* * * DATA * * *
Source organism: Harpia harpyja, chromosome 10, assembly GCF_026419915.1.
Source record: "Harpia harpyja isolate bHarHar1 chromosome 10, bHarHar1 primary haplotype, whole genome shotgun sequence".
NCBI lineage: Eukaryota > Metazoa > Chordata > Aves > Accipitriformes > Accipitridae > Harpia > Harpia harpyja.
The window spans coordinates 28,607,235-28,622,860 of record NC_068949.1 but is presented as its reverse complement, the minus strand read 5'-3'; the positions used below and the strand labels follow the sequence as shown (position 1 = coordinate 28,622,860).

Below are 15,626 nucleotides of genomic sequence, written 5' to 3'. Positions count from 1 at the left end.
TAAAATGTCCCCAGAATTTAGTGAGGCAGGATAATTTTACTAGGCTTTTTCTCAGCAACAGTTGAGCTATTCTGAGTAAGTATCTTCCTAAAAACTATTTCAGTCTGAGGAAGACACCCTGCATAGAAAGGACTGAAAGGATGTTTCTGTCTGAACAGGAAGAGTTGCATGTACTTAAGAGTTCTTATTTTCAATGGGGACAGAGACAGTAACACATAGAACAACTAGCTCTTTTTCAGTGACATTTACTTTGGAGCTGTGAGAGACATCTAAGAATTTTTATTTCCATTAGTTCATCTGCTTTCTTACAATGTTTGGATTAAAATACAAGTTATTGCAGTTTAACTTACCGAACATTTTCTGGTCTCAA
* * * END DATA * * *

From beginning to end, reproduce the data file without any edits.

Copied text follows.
Source organism: Harpia harpyja, chromosome 10, assembly GCF_026419915.1.
Source record: "Harpia harpyja isolate bHarHar1 chromosome 10, bHarHar1 primary haplotype, whole genome shotgun sequence".
NCBI lineage: Eukaryota > Metazoa > Chordata > Aves > Accipitriformes > Accipitridae > Harpia > Harpia harpyja.
The window spans coordinates 28,607,235-28,622,860 of record NC_068949.1 but is presented as its reverse complement, the minus strand read 5'-3'; the positions used below and the strand labels follow the sequence as shown (position 1 = coordinate 28,622,860).

Below are 15,626 nucleotides of genomic sequence, written 5' to 3'. Positions count from 1 at the left end.
TAAAATGTCCCCAGAATTTAGTGAGGCAGGATAATTTTACTAGGCTTTTTCTCAGCAACAGTTGAGCTATTCTGAGTAAGTATCTTCCTAAAAACTATTTCAGTCTGAGGAAGACACCCTGCATAGAAAGGACTGAAAGGATGTTTCTGTCTGAACAGGAAGAGTTGCATGTACTTAAGAGTTCTTATTTTCAATGGGGACAGAGACAGTAACACATAGAACAACTAGCTCTTTTTCAGTGACATTTACTTTGGAGCTGTGAGAGACATCTAAGAATTTTTATTTCCATTAGTTCATCTGCTTTCTTACAATGTTTGGATTAAAATACAAGTTATTGCAGTTTAACTTACCGAACATTTTCTGGTCTCAA